Growing populations of wild hogs in Scotland are causing major issues for local gamekeepers and ranchers. Livestock owners there have recent
Growing populations of wild hogs in Scotland are causing major issues for local gamekeepers and ranchers. Livestock owners there have recently claimed that large boars are ripping up their pastures, spreading disease, and eating their livestock.
Yes, you read that right. Eating their livestock.
“As we came into the field, we saw three pigs,” Highlands gamekeeper Steven MacKenzie told MSN News earlier this week. “They had encircled a ewe. They had her on her back and they were quite literally pulling her apart and eating her.”
MacKenzie indicated that this wasn’t the first time he’s seen wild boars targeting his sheep and lambs. He said that some of these boars have grown to massive sizes as a result.
“We are seeing more and more bigger pigs weighing as much as over 200 kilos [440 pounds],” said MacKenzie. “It’s my belief that they’re only getting to that size because of the extra protein in their diet, and that protein is coming from meat.”
Scotland’s Pig Problem
Eurasian wild pigs are endemic to Scotland, and they were historically found throughout the United Kingdom, but these native populations were extirpated sometime in the 17th century. The feral pigs that live there today are considered invasive because they were brought into the country by way of domestic farms and hunting estates. Populations have grown tenfold over the last 15 or 20 years, and current estimates suggest there are now 3,000 to 5,000 pigs roaming the countryside.
In 2015, a NatureScot report warned government officials of the problems that would result from a growing feral pig population. The report’s authors cautioned that inaction could lead to “populations growing in parallel with environmental and economic impact.”
The report also cited Texas as an example of what could happen if wild hog populations in Scotland went unchecked.
Evidence of Wild Hogs Preying on Livestock in the United States?
Texas has a population of roughly 2.6 million wild hogs, or roughly 50 percent of the entire United States population, according to Texas A&M AgriLife Extension. Researchers estimate that the animals cause $52 million in agricultural damage annually, and they are found in every county in the state except El Paso County.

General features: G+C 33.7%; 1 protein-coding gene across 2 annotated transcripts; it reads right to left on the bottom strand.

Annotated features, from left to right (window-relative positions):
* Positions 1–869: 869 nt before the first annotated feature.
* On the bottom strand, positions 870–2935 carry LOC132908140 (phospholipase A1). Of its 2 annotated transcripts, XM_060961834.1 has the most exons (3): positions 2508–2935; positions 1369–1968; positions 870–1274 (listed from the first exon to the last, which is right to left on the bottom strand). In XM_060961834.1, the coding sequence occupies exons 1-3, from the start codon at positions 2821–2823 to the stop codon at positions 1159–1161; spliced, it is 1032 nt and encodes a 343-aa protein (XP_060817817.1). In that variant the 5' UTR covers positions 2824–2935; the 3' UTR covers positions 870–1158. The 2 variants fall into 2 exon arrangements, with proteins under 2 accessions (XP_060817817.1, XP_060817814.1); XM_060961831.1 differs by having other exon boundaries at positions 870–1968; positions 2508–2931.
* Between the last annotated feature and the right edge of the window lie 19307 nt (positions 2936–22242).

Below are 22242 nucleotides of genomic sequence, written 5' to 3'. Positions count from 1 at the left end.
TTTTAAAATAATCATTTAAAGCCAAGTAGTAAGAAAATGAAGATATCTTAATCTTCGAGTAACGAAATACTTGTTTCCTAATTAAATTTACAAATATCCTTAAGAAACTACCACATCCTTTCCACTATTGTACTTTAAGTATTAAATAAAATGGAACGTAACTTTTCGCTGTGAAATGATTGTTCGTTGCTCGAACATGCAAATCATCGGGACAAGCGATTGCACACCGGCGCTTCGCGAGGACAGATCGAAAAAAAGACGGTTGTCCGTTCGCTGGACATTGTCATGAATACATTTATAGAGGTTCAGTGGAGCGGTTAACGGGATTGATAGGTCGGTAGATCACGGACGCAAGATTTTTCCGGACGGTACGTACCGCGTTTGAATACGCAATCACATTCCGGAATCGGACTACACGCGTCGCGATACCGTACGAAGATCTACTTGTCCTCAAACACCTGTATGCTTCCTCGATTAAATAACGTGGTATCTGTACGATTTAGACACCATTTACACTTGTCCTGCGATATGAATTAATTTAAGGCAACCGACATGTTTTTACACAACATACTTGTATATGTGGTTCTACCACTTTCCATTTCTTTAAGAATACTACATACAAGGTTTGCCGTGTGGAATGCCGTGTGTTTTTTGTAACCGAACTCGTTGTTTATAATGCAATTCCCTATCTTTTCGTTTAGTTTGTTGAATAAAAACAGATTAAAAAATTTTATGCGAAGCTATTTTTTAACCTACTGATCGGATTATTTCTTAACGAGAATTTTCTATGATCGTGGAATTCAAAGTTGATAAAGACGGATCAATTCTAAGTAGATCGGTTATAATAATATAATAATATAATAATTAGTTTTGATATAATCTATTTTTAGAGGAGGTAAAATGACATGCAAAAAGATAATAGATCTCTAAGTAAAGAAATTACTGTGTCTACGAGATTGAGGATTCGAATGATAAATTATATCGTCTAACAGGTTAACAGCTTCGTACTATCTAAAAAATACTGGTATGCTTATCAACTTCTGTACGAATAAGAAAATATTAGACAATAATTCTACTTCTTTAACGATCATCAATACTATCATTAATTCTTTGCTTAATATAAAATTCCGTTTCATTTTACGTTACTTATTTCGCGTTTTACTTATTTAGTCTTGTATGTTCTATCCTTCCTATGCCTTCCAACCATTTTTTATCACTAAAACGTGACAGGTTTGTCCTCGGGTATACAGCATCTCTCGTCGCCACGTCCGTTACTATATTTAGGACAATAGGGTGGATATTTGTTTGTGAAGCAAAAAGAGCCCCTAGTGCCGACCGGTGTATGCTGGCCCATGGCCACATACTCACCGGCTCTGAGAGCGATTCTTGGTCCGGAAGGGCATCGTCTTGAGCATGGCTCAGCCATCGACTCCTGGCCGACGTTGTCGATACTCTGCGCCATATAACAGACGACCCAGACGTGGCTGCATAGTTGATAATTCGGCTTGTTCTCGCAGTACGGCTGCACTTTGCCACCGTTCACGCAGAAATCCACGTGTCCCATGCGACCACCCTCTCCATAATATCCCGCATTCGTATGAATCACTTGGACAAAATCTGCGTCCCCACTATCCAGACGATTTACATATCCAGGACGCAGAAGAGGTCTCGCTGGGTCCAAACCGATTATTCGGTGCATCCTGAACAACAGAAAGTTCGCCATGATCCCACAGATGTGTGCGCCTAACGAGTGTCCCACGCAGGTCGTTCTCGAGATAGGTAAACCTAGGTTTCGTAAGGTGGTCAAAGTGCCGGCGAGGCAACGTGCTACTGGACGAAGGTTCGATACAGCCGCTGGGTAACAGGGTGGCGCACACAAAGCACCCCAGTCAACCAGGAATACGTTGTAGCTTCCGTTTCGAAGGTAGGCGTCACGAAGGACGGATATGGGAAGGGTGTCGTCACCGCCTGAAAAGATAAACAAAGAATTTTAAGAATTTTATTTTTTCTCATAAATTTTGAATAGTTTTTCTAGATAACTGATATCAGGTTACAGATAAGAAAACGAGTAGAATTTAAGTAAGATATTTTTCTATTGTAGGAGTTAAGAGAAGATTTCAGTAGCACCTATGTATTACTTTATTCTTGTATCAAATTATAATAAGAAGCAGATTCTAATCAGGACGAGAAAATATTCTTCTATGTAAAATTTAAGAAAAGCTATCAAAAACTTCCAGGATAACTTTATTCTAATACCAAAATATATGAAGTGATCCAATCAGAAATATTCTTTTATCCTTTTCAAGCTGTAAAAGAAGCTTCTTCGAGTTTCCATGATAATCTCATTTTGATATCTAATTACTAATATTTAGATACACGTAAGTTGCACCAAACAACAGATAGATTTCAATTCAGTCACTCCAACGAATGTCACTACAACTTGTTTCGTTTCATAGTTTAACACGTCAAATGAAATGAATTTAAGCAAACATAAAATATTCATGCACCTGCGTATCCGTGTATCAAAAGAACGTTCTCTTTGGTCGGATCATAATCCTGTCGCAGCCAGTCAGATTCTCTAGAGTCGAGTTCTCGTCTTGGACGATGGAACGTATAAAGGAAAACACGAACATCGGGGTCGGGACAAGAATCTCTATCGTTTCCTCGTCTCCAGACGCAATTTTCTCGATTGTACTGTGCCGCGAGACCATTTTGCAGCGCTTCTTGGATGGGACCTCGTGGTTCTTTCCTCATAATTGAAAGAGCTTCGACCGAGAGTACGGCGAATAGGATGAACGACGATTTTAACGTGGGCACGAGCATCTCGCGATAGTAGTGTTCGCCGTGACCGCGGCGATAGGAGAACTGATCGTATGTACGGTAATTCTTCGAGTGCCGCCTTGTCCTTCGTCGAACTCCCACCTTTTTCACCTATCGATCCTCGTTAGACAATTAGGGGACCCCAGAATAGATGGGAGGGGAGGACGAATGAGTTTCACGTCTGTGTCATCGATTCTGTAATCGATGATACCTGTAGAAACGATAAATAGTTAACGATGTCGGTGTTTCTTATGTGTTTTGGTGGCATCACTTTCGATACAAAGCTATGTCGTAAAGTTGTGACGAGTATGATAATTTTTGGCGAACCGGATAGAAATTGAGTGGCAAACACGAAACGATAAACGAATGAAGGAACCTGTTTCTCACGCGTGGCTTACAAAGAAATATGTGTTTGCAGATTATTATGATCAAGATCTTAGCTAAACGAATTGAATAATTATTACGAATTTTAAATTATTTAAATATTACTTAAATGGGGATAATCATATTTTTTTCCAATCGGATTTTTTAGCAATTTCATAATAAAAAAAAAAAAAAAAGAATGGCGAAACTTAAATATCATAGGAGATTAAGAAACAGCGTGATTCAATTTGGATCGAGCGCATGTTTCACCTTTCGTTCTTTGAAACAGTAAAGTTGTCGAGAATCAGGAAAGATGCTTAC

Hogs are generalists, which means they can thrive in all sorts of conditions by consuming a wide variety of foods, according to Texas Parks and Wildlife Department biologist Ryan Reitz. They can survive in the swamps just as well as they can in the plains, and this is why their range continues to expand at such a rapid pace. It also helps explain why they might occasionally target livestock when the opportunity presents itself.
While rare, Texas ranchers and livestock owners have documented multiple instances of livestock depredation by wild hogs, and these claims are similar to what’s being reported in Scotland right now.
In an interview with KWTX-10 News earlier this year, local farmer Adam Beseda explained that the feral pigs he deals with on a regular basis are “extremely bold,” and they destroy entire portions of his fields every year. He said the pigs will also occasionally target livestock on the property.
“I’ve had them come after me, we have them go after the cows all the time,” Beseda told reporters. “We’ve killed animals that have had teeth over three inches long.”
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Reitz, who has collaborated on several feral hog studies at TPWD’s Kerr Wildlife Management Area, says there are other ranchers in the state who have witnessed pigs preying on kid goats, white-tailed fawns, and other small mammals. Texas also happens to be the largest sheep producer in the country, according to the USDA.
“The smaller the livestock, including juveniles, the higher the probability,” says Reitz. “In a lot of cases, pigs will consume or eat on carcasses of livestock and wildlife.”
Zach Davis, a service agent with the Texas A&M AgriLife Extension, backed up Reitz’s comments. He told reporters in February that most people just don’t understand what feral pigs are capable of.
“I would say it’s a big problem and has the potential to be a crazy big problem,” Davis said. “We don’t typically think of feral hogs, or hogs in general, as predators, but when there’s documented predation on fawns, kids, and lambs, and probably at some point pets and so forth, then that brings it home to show how big the issue is.”